Discussion: Fast DB/Schema/Table disk size check in Postgresql

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Discussion: Fast DB/Schema/Table disk size check in Postgresql

Hubert Zhang
Hi all,

For very large databases, the dbsize function `pg_database_size_name()` etc. could be quite slow, since it needs to call `stat()` system call on every file in the target database.

We proposed a new solution to accelerate these dbsize functions which check the disk usage of database/schema/table. The new functions avoid to call `stat()` system call, and instead store the disk usage of database objects in user tables(called diskquota.xxx_size, xxx could be db/schema/table). Checking the size of database 'postgres' could be converted to the SQL query `select size from diskquota.db_size where name = `postgres``.

To keep the diskquota.table_size up-to-date, we follow a passive way which let a separate background worker process to refresh the model periodically with a user defined delay. Compare with active way, which updates the table size on-the-fly in executor, our method will not harm the OLTP performance, all the table size update are done asynchronously. The background worker process needs to detect the table size change, maintain the table size model, and flush the table size into user table. Luckily, the first two parts are already be solved in Diskquota extension.

We have introduced the diskquota extension in past. (link to diskquota wiki )  Diskquota is an extension to control the disk usage for database objects like schemas or roles. DBA could set the quota limit for a schema or a role on a database. Then diskquota worker process will maintain the diskquota model, which includes the current disk usage of each schema or role in the database and the blacklist of schema and role whose quota limit is reached. Loading data into tables, whose schema or role is in diskquota blacklist, will be cancelled.

To support fast disk size check function, diskquota worker process need to just add some logics to flush the diskquota model into user table diskquota.table_size with less code change. Here is the algorithm change: (for origin diskquota algorithm to refresh diskquota model refer to diskquota design)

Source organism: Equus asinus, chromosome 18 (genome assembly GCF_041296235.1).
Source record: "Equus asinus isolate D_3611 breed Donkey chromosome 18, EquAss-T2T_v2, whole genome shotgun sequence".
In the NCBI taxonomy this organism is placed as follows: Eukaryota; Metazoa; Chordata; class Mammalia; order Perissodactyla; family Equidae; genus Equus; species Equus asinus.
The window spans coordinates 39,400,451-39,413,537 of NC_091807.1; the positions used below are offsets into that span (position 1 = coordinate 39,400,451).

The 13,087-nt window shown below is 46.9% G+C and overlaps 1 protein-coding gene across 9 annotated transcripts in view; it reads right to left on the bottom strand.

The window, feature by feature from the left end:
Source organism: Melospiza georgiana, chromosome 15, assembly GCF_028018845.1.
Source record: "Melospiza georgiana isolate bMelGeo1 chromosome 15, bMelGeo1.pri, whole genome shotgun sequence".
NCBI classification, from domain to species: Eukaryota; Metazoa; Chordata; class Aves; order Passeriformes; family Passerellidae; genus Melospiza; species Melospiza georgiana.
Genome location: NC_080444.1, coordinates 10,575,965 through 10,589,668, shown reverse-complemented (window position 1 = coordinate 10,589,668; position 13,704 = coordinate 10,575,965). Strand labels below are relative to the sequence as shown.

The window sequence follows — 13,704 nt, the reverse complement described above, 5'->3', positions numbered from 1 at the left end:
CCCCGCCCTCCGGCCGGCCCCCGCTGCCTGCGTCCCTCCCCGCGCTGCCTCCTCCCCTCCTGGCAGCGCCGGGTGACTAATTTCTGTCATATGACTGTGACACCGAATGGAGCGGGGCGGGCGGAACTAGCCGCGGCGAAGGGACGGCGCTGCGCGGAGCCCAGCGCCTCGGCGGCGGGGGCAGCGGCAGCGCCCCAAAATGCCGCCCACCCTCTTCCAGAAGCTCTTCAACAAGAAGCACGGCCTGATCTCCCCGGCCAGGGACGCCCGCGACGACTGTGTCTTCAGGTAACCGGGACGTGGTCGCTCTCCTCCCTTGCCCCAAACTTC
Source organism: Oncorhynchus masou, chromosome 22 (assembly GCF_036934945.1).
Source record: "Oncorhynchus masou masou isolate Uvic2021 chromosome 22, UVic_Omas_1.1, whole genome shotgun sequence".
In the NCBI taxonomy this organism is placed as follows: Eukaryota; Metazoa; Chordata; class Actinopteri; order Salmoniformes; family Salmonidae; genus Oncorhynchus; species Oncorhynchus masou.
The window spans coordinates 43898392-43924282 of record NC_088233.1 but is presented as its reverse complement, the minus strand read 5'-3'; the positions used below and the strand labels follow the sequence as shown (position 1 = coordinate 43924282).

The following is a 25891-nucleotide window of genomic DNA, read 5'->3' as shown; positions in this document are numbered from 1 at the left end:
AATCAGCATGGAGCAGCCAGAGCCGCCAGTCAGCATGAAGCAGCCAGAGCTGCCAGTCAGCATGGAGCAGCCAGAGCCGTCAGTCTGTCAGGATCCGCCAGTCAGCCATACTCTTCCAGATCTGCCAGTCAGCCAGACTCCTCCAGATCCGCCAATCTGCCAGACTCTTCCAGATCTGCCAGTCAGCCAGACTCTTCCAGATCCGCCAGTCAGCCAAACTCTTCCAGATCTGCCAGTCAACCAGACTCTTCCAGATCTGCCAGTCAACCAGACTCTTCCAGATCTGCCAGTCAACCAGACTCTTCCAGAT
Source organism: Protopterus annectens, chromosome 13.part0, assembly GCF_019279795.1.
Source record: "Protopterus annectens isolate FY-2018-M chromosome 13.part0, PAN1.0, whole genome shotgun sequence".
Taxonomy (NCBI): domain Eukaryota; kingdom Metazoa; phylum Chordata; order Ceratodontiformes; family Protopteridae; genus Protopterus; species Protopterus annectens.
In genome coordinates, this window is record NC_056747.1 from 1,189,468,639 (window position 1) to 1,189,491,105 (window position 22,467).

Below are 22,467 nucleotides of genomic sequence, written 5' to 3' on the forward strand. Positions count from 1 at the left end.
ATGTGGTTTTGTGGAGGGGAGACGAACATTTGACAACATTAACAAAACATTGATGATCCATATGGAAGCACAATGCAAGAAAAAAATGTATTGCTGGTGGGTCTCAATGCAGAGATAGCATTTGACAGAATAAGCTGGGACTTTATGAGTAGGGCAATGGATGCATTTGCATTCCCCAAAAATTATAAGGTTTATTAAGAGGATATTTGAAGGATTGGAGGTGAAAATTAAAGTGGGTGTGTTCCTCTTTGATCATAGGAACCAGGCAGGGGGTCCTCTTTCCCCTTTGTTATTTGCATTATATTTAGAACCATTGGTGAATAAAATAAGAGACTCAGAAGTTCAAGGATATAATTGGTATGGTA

The change to the original diskquota algorithm is described in bold font below(detail link):

  1. Fetch the latest user defined quota limit by reading table 'diskquota.quota_config'.
  2. Get active table list(table_oid and size) from Active Tables shared memory. Table size is calculated by pg_total_relation_size(table_oid). At diskquota model initialization stage (e.g. after restart database), it will firstly read table size from table diskquota.table_size to rebuild the table_size_map, schema_size_map and role_size_map directly. If table diskquota.table_size is empty, then all the tables will be treated as active tables. Quota Size Checker will fetch the table size of all the tables directly.
  3. Traverse user tables in pg_class:
    1. If table is in active table list, calculate the delta of table size change, update the corresponding table_size_map, namespace_size_map and role_size_map, update tables diskquota.table_size, diskquota.schema_size and diskquota.role_size in current database.
    2. If table's schema change, move the quota from old schema to new schema in namespace_size_map, update table diskquota.schema_size in current database.
    3. If table's owner change, move the quota from old owner to new owner in role_size_map, update table diskquota.role_size in current database.
    4. Mark table is existed(not dropped) in table_size_map.
  4. Traverse table_size_map and detect 'dropped' tables in step 3.4. Reduce the quota from corresponding namespace_size_map and role_size_map. update tables diskquota.table_size, diskquota.schema_size and diskquota.role_size in current database.
  5. Traverse namespace in pg_namespace:
    1. remove the dropped namespace from namespace_size_map.